Morphodynamic trends in the freely flowing Rhine

A literature review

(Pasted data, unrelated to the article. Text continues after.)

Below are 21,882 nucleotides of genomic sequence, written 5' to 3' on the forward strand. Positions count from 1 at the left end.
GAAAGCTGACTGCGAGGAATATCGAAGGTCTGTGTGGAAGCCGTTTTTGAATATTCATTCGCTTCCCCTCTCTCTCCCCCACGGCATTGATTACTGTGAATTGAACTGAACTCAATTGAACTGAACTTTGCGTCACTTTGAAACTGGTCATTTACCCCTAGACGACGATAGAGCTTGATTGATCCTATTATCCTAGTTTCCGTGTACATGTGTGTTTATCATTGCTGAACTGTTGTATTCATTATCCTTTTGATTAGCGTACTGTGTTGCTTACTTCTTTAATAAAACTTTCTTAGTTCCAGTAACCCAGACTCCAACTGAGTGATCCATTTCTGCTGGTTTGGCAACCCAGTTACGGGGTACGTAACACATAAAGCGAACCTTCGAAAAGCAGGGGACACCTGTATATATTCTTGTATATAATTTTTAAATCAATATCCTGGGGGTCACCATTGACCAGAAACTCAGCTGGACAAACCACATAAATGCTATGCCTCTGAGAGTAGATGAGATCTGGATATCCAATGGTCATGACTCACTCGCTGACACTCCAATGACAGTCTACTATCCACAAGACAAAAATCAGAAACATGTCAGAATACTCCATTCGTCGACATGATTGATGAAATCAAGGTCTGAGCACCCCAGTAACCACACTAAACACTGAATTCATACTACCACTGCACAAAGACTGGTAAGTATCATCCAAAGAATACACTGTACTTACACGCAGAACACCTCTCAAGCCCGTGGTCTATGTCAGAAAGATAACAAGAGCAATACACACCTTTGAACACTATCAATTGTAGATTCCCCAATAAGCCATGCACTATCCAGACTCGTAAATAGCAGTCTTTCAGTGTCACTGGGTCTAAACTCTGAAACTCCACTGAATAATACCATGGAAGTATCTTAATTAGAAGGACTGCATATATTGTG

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The river Rhine is subject to a multitude of controls imposed by nature and humans. Natural controls refer to climate and tectonics, while human activity is represented by a series of interventions aimed at flood protection, navigation, land reclamation and exploitation of river supplied resources such as hydro energy and sediment. These controls can drastically change the longitudinal profile of the river as well as the composition of its bed sediment. When analyzing field data taken for bed elevation and grain size distribution with respect to temporal changes, although being possible to lead towards useful findings and conclusions, it is not trivial to explicitly indicate the causes. This is because, especially in heavily engineered rivers as the Rhine, the aforementioned controls are existent at different time periods and act upon different sections of the river but their respective effects on river morphodynamics tend to overlap since they demonstrate temporal variability that is characterized by shorter and longer time scales. In the present literature study, the focus is on the freely flowing reach of the Rhine, that initiates from the most downstream impoundment at Iffezheim and reaches up to the North Sea. For this section of the Rhine, temporal trends of the main imposed controls are presented using available field data and findings from previous studies. Then temporal trends are then similarly presented for the morphodynamic response of the river to the imposed controls, while their relation is discussed. The main natural controls on the freely flowing Rhine that are considered in this study are water discharge and base level (due to tectonics and sea level). For the first, data were analyzed from 10 gauging stations well distributed along the study area. A periodicity suggested to be linked with atmospheric oscillations by previous studies was identified after plotting the probability density functions of discharge for different time intervals, that yet varies between different gauging stations. Considering larger temporal scales, two main base controls are recognized. The first has shaped the low gradient Mainz basin and follows directly from differential movements of adjacent tectonic units. The second is found at the mouth of the Rhine and corresponds to a relative sea rise of roughly 30 cm in 100 years. With respect to human activity, nourishment and dredging as well as training works were considered. Narrowing, straightening and impoundments of the main reach and tributaries were the main human controls in the past. Removal dredging that was also extensive in the past was followed by re-allocation dredging. Various strategies of sediment nourishments are combined with the latter to counteract bed degradation in recent times. The morphodynamic response of the river to the controls stated above as revealed by bed elevation measurements, is a general incision of the bed to lower levels that is also followed by a lowering of water levels. Degradation was most prominent in different time periods at Oberrhein below the Iffezheim dam, at lower Niederrhein and at the upstream Dutch Rhine branches. Cumulative incision reaching up to 2 meters is observed at these reaches relative to 1934 measurements. At recent times the incision rates are largely decreased especially for the German reaches where nourishments are carried out. At the Dutch Rhine, degradation continues at the upstream Waal reach and Pannerdensch Kanaal. Nevertheless the first demonstrates higher rates of bed lowering reversing the former trend and hence changing the implications for the bifurcation stability. At the German-Dutch border area, bed degradation has left Niederrhein and Waal with steeper and milder slope respectively. Finally, locations of finer exposed historical deposits coincide with locations of ongoing bed incision in otherwise stabilized reaches. A general coarsening of the bed surface texture is also revealed by field data. This coarsening is a result of bed degradation (due to depletion of the finer material from the bed and exposure of coarse historical deposits) but also of nourishments with coarse -relative to bed- sediment. An example of the first case is demonstrated at the IJssel reach during the intense degradation of 1980s. For the latter an example can be drawn by the lower Niederrhein where the strong coarsening revealed at available measurements corresponds in time with strongly decreased degradation rates and nourishments of very coarse material. Recent field data of sediment transport rates demonstrate large scatter. Nevertheless, previous studies that consider geological time scales suggest a more or less constant input of sediment load to the Dutch Rhine that yet comes with a strong increase in grain size. In conclusion, the present study demonstrates that the (ongoing) adjustment of the river profile and bed texture originates from a multitude of controls, the effects of which strongly overlap in time and space. Data analysis has limitations in linking causes and effects but can still provide insights when combined with numerical modelling. The results presented here can thus be considered in a following study that will use mathematical models to reproduce the adjustment of the freely-flowing Rhine.